The Visions of England eBook

This eBook from the Gutenberg Project consists of approximately 180 pages of information about The Visions of England.

Nursing the dream of Church and Caesar’s State,
Empire and Faith:—­while Fancy’s favourite child,
The myriad-minded, moving up sedate
Beckon’d his countryman, and inly smiled:—­
Then that august Theophany paled from view,
To higher stars drawn up, and kingdoms new.

The last ten years of Milton’s life were passed at his house situate in the (then) ‘Artillery Walk,’ Bunhill, near Aldersgate.  He is described as a spare figure, of middle stature or a little less, who walked, generally clothed in a gray camblet overcoat, in the streets between Bunhill and Little Britain.

Vergil; placed first as most like Milton in consummate art and permanent exquisiteness of phrase.  It is to him, also, (if to any one), that Milton is metrically indebted.—­The other poets classed as ‘Imperial’ are Homer, Sappho, Archilochus, Dante, Shakespeare.  The supremacy in rank which the writer has here ventured to limit to these seven poets, (though with a strong feeling of diffidence in view of certain other Hellenic and Roman claims), is assigned to Sappho and Archilochus, less on account of the scanty fragments, though they be ‘more golden than gold,’ which have reached us, than in confidence that the place collateral with Homer, given them by their countrymen (who criticized as admirably as they created), was, in fact, justified by their poetry.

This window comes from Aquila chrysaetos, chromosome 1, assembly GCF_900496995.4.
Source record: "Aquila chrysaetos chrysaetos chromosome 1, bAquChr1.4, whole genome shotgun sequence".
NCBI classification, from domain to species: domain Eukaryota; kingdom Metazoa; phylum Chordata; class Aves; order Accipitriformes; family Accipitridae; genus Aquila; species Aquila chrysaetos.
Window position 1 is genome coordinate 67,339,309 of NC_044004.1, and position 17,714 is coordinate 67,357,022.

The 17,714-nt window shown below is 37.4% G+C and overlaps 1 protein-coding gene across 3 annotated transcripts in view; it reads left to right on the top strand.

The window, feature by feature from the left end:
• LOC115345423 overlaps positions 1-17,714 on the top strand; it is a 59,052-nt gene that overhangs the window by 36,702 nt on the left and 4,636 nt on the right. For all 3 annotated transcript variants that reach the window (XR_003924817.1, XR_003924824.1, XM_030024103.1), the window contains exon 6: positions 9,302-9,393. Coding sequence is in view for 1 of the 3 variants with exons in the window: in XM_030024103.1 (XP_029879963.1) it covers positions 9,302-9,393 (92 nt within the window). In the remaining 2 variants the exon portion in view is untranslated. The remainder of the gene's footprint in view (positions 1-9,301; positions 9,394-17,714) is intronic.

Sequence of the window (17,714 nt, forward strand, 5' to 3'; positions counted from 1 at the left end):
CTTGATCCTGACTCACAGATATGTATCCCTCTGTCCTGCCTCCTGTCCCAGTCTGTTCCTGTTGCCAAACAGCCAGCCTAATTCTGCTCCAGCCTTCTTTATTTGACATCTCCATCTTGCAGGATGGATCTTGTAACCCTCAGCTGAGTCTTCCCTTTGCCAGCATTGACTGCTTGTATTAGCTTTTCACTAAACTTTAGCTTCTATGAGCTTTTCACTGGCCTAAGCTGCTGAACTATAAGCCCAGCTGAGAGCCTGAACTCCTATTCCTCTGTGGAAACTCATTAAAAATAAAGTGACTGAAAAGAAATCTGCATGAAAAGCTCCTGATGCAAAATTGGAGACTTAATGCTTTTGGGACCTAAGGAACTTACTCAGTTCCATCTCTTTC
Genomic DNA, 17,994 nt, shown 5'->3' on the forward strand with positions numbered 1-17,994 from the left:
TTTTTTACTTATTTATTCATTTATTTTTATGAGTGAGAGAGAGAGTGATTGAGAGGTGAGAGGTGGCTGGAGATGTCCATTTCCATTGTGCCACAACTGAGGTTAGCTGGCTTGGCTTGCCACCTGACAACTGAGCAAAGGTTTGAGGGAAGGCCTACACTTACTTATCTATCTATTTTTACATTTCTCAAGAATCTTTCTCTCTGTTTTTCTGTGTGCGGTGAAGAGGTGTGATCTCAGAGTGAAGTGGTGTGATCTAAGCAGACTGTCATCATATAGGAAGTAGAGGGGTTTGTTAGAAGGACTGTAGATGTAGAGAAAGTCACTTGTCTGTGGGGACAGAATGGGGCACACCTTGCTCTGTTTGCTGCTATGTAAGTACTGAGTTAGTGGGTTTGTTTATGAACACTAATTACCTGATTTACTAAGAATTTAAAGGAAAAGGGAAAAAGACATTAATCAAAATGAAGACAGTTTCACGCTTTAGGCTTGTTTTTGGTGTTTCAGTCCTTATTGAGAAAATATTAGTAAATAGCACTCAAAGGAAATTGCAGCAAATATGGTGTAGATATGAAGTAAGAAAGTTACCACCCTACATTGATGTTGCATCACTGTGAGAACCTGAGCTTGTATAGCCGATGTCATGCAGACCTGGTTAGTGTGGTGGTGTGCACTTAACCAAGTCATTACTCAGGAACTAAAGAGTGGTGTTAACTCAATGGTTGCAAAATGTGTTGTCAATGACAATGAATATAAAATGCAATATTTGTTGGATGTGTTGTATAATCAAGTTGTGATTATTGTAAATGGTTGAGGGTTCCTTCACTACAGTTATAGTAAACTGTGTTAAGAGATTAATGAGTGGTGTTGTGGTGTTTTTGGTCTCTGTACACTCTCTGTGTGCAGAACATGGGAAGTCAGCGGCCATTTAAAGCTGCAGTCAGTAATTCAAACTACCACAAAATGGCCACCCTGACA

The dream; Dante’s political wishes and speculations, wholly opposed to Milton’s, are, however, like his in their impracticable originality.

Theophany; Vision of the Gods.


February 11:  1655

      As when the King of old
      ’Mid Babylonian gold,
And picture-woven walls, and lamps that gleam’d
      Unholy radiance, sate,
      And with some smooth slave-mate
Toy’d, and the wine laugh’d round, and music stream’d
Voluptuous undulation, o’er the hall,—­
      Till on the palace-wall

      Forth came a hand divine
      And wrote the judgment-sign,
And Babylon fell!—­So now, in that his place
      Of Tudor-Stuart pride,
      The golden gallery wide,
’Mid venal beauty’s lavish-arm’d embrace,
And hills of gambler-gold, a godless King
      Moved through the revelling

      With quick brown falcon-eye
      And lips of gay reply;
Wise in the wisdom not from Heaven!—­as one
      Who from his exile-days
      Had learn’d to scorn the praise
Of truth, the crown by martyr-virtue won: 
Below ambition:—­Grant him regal ease! 
      The rest, as fate may please!

      —­O royal heir, restored
      Not by the bitter sword,
But when the heart of these great realms in free,
      Full, triple, unison beat
      The Martyr’s son to greet,
Her ancient law and faith and flag with thee
Rethroned,—­not thus!—­in this inglorious hall
      Of harem-festival,

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The Visions of England from Project Gutenberg. Public domain.
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